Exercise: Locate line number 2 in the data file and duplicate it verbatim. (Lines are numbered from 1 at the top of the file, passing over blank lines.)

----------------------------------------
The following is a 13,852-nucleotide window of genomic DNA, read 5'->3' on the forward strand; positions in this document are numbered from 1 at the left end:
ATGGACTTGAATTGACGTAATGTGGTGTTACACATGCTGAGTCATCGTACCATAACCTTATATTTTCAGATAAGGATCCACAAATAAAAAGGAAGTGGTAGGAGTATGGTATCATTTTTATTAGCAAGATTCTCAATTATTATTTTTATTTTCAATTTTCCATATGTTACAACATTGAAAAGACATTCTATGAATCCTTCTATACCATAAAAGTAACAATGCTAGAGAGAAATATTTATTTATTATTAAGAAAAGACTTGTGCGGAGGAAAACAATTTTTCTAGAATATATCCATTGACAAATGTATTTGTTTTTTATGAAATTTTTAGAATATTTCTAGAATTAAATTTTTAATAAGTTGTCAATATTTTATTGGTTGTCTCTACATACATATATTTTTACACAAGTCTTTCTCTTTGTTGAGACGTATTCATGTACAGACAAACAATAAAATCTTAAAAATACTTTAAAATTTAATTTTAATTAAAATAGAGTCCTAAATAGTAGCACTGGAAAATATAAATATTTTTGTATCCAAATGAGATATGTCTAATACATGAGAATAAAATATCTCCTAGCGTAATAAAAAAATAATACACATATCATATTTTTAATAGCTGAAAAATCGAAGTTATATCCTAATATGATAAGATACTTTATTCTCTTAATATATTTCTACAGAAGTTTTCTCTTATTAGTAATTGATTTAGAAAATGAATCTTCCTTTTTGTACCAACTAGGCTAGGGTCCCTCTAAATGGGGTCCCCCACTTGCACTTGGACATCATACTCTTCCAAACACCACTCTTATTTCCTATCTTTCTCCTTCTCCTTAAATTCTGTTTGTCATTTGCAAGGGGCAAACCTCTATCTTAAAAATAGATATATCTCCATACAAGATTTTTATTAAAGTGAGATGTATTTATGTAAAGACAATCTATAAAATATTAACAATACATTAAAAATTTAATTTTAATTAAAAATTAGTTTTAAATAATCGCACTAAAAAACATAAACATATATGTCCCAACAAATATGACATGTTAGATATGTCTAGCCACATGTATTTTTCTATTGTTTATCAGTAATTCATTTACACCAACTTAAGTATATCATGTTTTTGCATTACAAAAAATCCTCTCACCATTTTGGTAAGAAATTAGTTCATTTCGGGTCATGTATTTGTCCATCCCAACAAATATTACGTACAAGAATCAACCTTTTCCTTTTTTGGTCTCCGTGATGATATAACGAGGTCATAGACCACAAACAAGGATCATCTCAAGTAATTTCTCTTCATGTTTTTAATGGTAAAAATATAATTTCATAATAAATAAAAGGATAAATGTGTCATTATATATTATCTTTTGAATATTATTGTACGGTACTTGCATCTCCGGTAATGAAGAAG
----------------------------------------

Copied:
ATGGACTTGAATTGACGTAATGTGGTGTTACACATGCTGAGTCATCGTACCATAACCTTATATTTTCAGATAAGGATCCACAAATAAAAAGGAAGTGGTAGGAGTATGGTATCATTTTTATTAGCAAGATTCTCAATTATTATTTTTATTTTCAATTTTCCATATGTTACAACATTGAAAAGACATTCTATGAATCCTTCTATACCATAAAAGTAACAATGCTAGAGAGAAATATTTATTTATTATTAAGAAAAGACTTGTGCGGAGGAAAACAATTTTTCTAGAATATATCCATTGACAAATGTATTTGTTTTTTATGAAATTTTTAGAATATTTCTAGAATTAAATTTTTAATAAGTTGTCAATATTTTATTGGTTGTCTCTACATACATATATTTTTACACAAGTCTTTCTCTTTGTTGAGACGTATTCATGTACAGACAAACAATAAAATCTTAAAAATACTTTAAAATTTAATTTTAATTAAAATAGAGTCCTAAATAGTAGCACTGGAAAATATAAATATTTTTGTATCCAAATGAGATATGTCTAATACATGAGAATAAAATATCTCCTAGCGTAATAAAAAAATAATACACATATCATATTTTTAATAGCTGAAAAATCGAAGTTATATCCTAATATGATAAGATACTTTATTCTCTTAATATATTTCTACAGAAGTTTTCTCTTATTAGTAATTGATTTAGAAAATGAATCTTCCTTTTTGTACCAACTAGGCTAGGGTCCCTCTAAATGGGGTCCCCCACTTGCACTTGGACATCATACTCTTCCAAACACCACTCTTATTTCCTATCTTTCTCCTTCTCCTTAAATTCTGTTTGTCATTTGCAAGGGGCAAACCTCTATCTTAAAAATAGATATATCTCCATACAAGATTTTTATTAAAGTGAGATGTATTTATGTAAAGACAATCTATAAAATATTAACAATACATTAAAAATTTAATTTTAATTAAAAATTAGTTTTAAATAATCGCACTAAAAAACATAAACATATATGTCCCAACAAATATGACATGTTAGATATGTCTAGCCACATGTATTTTTCTATTGTTTATCAGTAATTCATTTACACCAACTTAAGTATATCATGTTTTTGCATTACAAAAAATCCTCTCACCATTTTGGTAAGAAATTAGTTCATTTCGGGTCATGTATTTGTCCATCCCAACAAATATTACGTACAAGAATCAACCTTTTCCTTTTTTGGTCTCCGTGATGATATAACGAGGTCATAGACCACAAACAAGGATCATCTCAAGTAATTTCTCTTCATGTTTTTAATGGTAAAAATATAATTTCATAATAAATAAAAGGATAAATGTGTCATTATATATTATCTTTTGAATATTATTGTACGGTACTTGCATCTCCGGTAATGAAGAAG